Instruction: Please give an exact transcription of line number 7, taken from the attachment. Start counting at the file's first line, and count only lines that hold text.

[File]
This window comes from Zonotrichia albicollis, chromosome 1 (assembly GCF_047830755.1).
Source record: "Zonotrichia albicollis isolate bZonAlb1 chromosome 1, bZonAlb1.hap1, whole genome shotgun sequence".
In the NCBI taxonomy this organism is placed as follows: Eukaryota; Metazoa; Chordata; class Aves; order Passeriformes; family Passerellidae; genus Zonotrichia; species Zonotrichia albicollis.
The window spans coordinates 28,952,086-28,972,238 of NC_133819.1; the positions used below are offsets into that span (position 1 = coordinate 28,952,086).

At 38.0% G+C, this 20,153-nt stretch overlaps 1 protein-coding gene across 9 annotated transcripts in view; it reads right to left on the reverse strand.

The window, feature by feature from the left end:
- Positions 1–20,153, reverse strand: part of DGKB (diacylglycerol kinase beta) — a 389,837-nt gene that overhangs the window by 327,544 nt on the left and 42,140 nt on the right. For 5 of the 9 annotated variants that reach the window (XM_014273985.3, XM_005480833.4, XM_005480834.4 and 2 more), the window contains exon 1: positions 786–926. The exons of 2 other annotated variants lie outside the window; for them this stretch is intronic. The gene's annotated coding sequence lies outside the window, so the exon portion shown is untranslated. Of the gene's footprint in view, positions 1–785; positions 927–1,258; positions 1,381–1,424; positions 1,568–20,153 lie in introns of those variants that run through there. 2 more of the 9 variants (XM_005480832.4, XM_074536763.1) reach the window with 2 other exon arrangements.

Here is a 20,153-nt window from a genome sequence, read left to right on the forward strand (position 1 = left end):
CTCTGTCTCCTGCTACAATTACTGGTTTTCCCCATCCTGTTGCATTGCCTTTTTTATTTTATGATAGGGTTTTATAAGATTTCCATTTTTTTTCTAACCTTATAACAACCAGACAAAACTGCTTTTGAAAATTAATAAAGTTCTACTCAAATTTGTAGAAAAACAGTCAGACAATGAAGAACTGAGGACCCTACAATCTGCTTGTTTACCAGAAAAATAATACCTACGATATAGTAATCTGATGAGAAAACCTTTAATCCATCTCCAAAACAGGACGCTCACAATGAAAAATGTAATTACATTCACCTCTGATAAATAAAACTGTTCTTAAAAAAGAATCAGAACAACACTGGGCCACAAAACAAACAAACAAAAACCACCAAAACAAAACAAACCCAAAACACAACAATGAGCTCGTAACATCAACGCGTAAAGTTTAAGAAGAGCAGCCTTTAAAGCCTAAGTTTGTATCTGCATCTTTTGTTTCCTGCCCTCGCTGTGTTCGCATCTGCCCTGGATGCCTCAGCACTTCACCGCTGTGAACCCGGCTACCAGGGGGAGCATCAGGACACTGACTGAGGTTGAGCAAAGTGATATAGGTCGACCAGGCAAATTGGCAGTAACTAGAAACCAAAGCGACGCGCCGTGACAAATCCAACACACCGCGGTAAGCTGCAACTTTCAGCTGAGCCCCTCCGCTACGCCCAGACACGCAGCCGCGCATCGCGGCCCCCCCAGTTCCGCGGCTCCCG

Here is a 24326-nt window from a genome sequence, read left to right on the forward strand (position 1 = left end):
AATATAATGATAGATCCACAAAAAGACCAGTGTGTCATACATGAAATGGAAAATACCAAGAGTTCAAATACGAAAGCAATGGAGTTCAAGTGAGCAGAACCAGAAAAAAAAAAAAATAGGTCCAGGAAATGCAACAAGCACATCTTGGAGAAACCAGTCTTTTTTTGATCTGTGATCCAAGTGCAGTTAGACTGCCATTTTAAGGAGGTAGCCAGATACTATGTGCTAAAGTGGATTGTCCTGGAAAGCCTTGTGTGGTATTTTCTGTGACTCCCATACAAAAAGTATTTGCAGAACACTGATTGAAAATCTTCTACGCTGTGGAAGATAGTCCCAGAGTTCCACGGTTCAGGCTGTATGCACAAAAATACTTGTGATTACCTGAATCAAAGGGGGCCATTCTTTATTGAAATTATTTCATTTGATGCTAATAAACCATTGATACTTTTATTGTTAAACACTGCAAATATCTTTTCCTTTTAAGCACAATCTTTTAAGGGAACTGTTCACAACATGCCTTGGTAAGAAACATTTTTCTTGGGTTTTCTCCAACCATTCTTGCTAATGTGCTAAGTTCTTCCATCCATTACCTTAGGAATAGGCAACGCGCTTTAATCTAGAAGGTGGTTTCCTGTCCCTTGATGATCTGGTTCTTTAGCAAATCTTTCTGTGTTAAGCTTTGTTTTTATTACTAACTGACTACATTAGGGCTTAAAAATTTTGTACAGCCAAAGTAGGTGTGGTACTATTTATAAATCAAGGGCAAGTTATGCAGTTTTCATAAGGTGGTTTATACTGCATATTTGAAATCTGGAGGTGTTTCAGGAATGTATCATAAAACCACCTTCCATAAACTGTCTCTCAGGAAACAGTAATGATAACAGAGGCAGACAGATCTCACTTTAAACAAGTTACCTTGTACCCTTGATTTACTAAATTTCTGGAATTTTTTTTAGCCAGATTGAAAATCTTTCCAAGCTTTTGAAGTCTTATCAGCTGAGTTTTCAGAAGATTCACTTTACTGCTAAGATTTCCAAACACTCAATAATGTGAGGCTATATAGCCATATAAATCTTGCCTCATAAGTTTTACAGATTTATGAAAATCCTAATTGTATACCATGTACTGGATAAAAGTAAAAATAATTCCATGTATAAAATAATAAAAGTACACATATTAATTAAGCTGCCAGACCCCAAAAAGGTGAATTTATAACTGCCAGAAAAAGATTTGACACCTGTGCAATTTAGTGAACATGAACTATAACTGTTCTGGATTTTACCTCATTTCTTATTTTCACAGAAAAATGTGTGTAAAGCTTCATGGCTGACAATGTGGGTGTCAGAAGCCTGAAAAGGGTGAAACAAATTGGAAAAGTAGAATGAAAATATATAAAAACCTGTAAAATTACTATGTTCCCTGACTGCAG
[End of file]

- Positions 1–20,153, reverse strand: part of DGKB (diacylglycerol kinase beta) — a 389,837-nt gene that overhangs the window by 327,544 nt on the left and 42,140 nt on the right. For 5 of the 9 annotated variants that reach the window (XM_014273985.3, XM_005480833.4, XM_005480834.4 and 2 more), the window contains exon 1: positions 786–926. The exons of 2 other annotated variants lie outside the window; for them this stretch is intronic. The gene's annotated coding sequence lies outside the window, so the exon portion shown is untranslated. Of the gene's footprint in view, positions 1–785; positions 927–1,258; positions 1,381–1,424; positions 1,568–20,153 lie in introns of those variants that run through there. 2 more of the 9 variants (XM_005480832.4, XM_074536763.1) reach the window with 2 other exon arrangements.